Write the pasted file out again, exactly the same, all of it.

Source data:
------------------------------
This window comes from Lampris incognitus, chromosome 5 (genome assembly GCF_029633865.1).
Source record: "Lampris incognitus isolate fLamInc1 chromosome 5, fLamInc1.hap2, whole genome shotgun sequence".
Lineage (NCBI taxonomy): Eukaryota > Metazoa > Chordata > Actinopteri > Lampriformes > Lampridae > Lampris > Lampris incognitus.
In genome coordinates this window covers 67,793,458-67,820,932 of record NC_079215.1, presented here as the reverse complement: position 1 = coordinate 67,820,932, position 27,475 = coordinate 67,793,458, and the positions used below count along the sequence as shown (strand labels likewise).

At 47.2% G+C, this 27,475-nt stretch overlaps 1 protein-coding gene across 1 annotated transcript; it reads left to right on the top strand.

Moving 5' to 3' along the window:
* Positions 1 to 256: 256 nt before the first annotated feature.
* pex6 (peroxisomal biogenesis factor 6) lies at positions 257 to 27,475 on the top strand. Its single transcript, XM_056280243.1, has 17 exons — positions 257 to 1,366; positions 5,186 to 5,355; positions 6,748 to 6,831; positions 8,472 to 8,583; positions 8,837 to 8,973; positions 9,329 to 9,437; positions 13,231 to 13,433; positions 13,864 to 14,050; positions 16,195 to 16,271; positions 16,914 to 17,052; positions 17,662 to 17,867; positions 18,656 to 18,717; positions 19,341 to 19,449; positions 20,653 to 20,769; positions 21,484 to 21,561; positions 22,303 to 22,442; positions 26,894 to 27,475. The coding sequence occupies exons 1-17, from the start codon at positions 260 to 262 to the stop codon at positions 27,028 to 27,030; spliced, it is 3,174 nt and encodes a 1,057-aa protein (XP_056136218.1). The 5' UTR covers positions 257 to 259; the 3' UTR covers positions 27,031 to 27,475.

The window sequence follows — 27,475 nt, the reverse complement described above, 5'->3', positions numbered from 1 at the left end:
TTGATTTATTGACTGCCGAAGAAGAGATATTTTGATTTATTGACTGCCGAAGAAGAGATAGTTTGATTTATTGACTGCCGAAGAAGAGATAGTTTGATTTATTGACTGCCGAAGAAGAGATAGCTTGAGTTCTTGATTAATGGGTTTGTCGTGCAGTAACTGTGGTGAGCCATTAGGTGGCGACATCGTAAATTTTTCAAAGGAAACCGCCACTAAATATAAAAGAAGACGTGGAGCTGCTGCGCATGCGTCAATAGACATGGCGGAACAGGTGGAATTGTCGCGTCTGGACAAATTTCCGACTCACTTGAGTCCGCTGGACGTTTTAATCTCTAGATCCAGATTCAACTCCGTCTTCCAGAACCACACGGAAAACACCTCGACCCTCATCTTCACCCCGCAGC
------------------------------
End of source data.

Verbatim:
This window comes from Lampris incognitus, chromosome 5 (genome assembly GCF_029633865.1).
Source record: "Lampris incognitus isolate fLamInc1 chromosome 5, fLamInc1.hap2, whole genome shotgun sequence".
Lineage (NCBI taxonomy): Eukaryota > Metazoa > Chordata > Actinopteri > Lampriformes > Lampridae > Lampris > Lampris incognitus.
In genome coordinates this window covers 67,793,458-67,820,932 of record NC_079215.1, presented here as the reverse complement: position 1 = coordinate 67,820,932, position 27,475 = coordinate 67,793,458, and the positions used below count along the sequence as shown (strand labels likewise).

At 47.2% G+C, this 27,475-nt stretch overlaps 1 protein-coding gene across 1 annotated transcript; it reads left to right on the top strand.

Moving 5' to 3' along the window:
* Positions 1 to 256: 256 nt before the first annotated feature.
* pex6 (peroxisomal biogenesis factor 6) lies at positions 257 to 27,475 on the top strand. Its single transcript, XM_056280243.1, has 17 exons — positions 257 to 1,366; positions 5,186 to 5,355; positions 6,748 to 6,831; positions 8,472 to 8,583; positions 8,837 to 8,973; positions 9,329 to 9,437; positions 13,231 to 13,433; positions 13,864 to 14,050; positions 16,195 to 16,271; positions 16,914 to 17,052; positions 17,662 to 17,867; positions 18,656 to 18,717; positions 19,341 to 19,449; positions 20,653 to 20,769; positions 21,484 to 21,561; positions 22,303 to 22,442; positions 26,894 to 27,475. The coding sequence occupies exons 1-17, from the start codon at positions 260 to 262 to the stop codon at positions 27,028 to 27,030; spliced, it is 3,174 nt and encodes a 1,057-aa protein (XP_056136218.1). The 5' UTR covers positions 257 to 259; the 3' UTR covers positions 27,031 to 27,475.

The window sequence follows — 27,475 nt, the reverse complement described above, 5'->3', positions numbered from 1 at the left end:
TTGATTTATTGACTGCCGAAGAAGAGATATTTTGATTTATTGACTGCCGAAGAAGAGATAGTTTGATTTATTGACTGCCGAAGAAGAGATAGTTTGATTTATTGACTGCCGAAGAAGAGATAGCTTGAGTTCTTGATTAATGGGTTTGTCGTGCAGTAACTGTGGTGAGCCATTAGGTGGCGACATCGTAAATTTTTCAAAGGAAACCGCCACTAAATATAAAAGAAGACGTGGAGCTGCTGCGCATGCGTCAATAGACATGGCGGAACAGGTGGAATTGTCGCGTCTGGACAAATTTCCGACTCACTTGAGTCCGCTGGACGTTTTAATCTCTAGATCCAGATTCAACTCCGTCTTCCAGAACCACACGGAAAACACCTCGACCCTCATCTTCACCCCGCAGC